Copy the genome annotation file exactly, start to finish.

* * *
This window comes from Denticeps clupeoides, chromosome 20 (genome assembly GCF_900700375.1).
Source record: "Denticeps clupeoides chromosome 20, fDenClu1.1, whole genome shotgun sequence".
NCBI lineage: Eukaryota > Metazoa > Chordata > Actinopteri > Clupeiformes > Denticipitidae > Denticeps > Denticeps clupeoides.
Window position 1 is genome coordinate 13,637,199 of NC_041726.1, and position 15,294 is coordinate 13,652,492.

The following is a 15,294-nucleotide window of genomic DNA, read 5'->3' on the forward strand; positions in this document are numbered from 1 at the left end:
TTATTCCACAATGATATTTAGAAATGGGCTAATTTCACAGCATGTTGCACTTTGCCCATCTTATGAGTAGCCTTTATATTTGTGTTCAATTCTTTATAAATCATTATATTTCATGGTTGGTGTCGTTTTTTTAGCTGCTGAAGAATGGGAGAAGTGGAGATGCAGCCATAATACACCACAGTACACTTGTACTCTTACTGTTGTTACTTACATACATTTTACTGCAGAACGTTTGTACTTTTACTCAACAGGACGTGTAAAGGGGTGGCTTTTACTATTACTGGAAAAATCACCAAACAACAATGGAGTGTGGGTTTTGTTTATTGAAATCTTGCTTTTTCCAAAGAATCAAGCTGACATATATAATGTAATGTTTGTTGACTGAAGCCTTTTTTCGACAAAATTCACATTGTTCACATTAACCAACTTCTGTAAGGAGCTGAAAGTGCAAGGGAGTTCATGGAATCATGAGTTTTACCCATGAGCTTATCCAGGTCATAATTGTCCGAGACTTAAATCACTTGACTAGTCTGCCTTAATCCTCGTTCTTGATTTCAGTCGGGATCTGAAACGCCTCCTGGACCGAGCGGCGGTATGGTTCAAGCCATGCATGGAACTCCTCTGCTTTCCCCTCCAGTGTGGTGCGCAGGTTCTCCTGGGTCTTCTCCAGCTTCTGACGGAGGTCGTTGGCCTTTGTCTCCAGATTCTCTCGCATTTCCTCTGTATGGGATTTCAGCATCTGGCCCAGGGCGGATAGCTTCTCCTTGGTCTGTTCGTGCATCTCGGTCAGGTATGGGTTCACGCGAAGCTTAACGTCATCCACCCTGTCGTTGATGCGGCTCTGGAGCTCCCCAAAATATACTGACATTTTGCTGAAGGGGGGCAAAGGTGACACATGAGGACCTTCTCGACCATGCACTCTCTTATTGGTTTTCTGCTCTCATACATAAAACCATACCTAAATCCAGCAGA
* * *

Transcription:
This window comes from Denticeps clupeoides, chromosome 20 (genome assembly GCF_900700375.1).
Source record: "Denticeps clupeoides chromosome 20, fDenClu1.1, whole genome shotgun sequence".
NCBI lineage: Eukaryota > Metazoa > Chordata > Actinopteri > Clupeiformes > Denticipitidae > Denticeps > Denticeps clupeoides.
Window position 1 is genome coordinate 13,637,199 of NC_041726.1, and position 15,294 is coordinate 13,652,492.

The following is a 15,294-nucleotide window of genomic DNA, read 5'->3' on the forward strand; positions in this document are numbered from 1 at the left end:
TTATTCCACAATGATATTTAGAAATGGGCTAATTTCACAGCATGTTGCACTTTGCCCATCTTATGAGTAGCCTTTATATTTGTGTTCAATTCTTTATAAATCATTATATTTCATGGTTGGTGTCGTTTTTTTAGCTGCTGAAGAATGGGAGAAGTGGAGATGCAGCCATAATACACCACAGTACACTTGTACTCTTACTGTTGTTACTTACATACATTTTACTGCAGAACGTTTGTACTTTTACTCAACAGGACGTGTAAAGGGGTGGCTTTTACTATTACTGGAAAAATCACCAAACAACAATGGAGTGTGGGTTTTGTTTATTGAAATCTTGCTTTTTCCAAAGAATCAAGCTGACATATATAATGTAATGTTTGTTGACTGAAGCCTTTTTTCGACAAAATTCACATTGTTCACATTAACCAACTTCTGTAAGGAGCTGAAAGTGCAAGGGAGTTCATGGAATCATGAGTTTTACCCATGAGCTTATCCAGGTCATAATTGTCCGAGACTTAAATCACTTGACTAGTCTGCCTTAATCCTCGTTCTTGATTTCAGTCGGGATCTGAAACGCCTCCTGGACCGAGCGGCGGTATGGTTCAAGCCATGCATGGAACTCCTCTGCTTTCCCCTCCAGTGTGGTGCGCAGGTTCTCCTGGGTCTTCTCCAGCTTCTGACGGAGGTCGTTGGCCTTTGTCTCCAGATTCTCTCGCATTTCCTCTGTATGGGATTTCAGCATCTGGCCCAGGGCGGATAGCTTCTCCTTGGTCTGTTCGTGCATCTCGGTCAGGTATGGGTTCACGCGAAGCTTAACGTCATCCACCCTGTCGTTGATGCGGCTCTGGAGCTCCCCAAAATATACTGACATTTTGCTGAAGGGGGGCAAAGGTGACACATGAGGACCTTCTCGACCATGCACTCTCTTATTGGTTTTCTGCTCTCATACATAAAACCATACCTAAATCCAGCAGA